If you’re reading this blog, we can almost guarantee that you know how to read…but do you know how to read to kids? I know what you’re thinking…there’s not that much of a difference, but you’ll be surprised to learn a few new tips that will help your child learn to read!
Where is your child looking?
It’s important to know where your child is looking when you read. In recent eye tracking experiments it was found that preschoolers focus on the printed words only five to six percent of the time with their concentration mostly lying on the pictures or the readers face. Although this exposure to reading is beneficial, research has shown that “print knowledge,” which includes awareness of the mechanics of reading, is what advances children’s reading ability. Things that we often take for granted in reading, such as the fact that English is read from left to right are items that when pointed out, help children develop as readers! Not only have studies seen success in reading skills, but have also seen improved spelling and comprehension.
So how do you draw attention to print? You can accomplish this non-verbally by pointing out letters or words on the page, or verbally by saying the word and ensuring your child’s gaze is on the word. It’s not the task of reading the story that will help with your child’s early literacy, but the questions and awareness you interject into the story time. By adding in questions such as, “Where should I begin reading on this page?”, and “Do you know this word?” or, “I spot three capital letters on this page—see if you can find them,” and also “This dot here is a period, and it tells me I’ve reached the end of the sentence,” to your story time it helps bring awareness to the actual task of reading. Also pointing out the title, the cover, the author and the inside of the book assist in gaining print knowledge.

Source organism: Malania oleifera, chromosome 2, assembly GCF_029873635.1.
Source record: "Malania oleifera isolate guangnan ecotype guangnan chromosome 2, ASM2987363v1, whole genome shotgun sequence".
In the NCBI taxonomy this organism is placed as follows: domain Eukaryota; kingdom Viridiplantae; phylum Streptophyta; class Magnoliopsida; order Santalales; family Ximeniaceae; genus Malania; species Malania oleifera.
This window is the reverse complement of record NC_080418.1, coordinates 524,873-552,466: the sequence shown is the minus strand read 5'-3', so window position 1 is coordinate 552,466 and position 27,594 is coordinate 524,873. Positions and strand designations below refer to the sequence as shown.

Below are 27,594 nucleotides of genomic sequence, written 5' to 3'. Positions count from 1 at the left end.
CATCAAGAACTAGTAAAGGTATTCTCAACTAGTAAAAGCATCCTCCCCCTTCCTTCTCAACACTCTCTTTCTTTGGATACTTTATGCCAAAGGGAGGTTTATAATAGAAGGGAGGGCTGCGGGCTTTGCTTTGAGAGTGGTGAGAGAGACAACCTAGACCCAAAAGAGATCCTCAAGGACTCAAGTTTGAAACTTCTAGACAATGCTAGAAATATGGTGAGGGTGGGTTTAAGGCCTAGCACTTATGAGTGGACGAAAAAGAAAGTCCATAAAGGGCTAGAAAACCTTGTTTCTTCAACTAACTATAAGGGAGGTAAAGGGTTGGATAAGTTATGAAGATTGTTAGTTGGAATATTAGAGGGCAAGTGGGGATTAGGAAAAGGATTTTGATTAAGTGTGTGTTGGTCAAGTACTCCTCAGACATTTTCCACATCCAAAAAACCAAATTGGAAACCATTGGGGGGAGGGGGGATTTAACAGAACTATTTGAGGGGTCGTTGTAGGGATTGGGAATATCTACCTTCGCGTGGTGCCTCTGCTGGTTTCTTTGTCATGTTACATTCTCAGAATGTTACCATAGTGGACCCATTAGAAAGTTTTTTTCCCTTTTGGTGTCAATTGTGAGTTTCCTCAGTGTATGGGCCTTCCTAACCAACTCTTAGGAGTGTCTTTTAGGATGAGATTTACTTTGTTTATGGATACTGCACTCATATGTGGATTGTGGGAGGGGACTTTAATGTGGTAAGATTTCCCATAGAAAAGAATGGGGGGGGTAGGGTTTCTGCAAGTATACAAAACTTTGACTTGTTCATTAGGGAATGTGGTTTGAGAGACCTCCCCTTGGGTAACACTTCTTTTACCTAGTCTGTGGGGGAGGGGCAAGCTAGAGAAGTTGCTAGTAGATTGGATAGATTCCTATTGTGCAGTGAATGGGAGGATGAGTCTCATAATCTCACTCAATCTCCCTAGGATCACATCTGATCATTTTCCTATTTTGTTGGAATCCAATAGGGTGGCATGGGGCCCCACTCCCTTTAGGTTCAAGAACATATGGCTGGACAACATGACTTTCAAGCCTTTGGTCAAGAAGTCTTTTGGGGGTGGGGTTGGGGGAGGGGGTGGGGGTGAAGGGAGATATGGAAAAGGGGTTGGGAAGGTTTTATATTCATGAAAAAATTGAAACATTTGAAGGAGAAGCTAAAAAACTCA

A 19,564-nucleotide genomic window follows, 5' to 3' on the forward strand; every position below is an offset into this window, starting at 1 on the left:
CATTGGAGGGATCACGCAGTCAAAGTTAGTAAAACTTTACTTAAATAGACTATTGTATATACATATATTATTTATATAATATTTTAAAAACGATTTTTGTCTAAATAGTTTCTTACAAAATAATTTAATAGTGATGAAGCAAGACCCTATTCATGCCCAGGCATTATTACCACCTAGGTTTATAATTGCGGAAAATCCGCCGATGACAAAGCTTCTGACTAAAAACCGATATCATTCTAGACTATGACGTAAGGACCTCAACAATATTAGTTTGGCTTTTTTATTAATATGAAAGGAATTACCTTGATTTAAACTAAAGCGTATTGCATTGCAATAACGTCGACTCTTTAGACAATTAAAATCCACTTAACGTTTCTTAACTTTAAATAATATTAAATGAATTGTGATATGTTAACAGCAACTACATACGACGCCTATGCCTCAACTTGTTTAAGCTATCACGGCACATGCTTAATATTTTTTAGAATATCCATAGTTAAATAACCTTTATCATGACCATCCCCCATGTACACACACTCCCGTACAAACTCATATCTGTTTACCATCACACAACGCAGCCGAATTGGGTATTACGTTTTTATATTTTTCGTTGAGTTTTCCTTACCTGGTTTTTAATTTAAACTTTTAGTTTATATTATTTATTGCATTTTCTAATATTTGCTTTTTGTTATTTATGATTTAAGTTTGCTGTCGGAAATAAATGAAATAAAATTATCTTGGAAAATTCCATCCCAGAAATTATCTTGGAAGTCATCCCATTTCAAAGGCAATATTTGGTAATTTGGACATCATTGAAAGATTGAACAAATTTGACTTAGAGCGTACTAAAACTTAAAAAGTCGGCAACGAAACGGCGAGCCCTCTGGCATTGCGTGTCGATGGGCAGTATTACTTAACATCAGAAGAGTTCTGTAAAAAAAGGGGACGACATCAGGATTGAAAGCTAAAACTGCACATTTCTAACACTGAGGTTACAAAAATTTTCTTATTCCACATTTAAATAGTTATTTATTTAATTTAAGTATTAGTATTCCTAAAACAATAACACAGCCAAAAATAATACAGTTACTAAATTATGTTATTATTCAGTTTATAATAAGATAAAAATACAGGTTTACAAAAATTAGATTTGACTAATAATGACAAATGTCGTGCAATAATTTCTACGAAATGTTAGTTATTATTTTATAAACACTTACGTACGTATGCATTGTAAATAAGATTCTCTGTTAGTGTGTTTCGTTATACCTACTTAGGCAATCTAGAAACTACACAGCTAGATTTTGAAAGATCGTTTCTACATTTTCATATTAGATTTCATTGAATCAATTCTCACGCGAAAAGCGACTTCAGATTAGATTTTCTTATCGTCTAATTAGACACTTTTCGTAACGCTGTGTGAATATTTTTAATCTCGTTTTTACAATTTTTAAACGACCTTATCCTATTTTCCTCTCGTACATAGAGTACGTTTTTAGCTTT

So grab a book and test out these techniques. By capturing your audience with questions, and pointing at words, you’ll be amazed at the progress it makes in your child’s learning. Read more about this topic on NPR!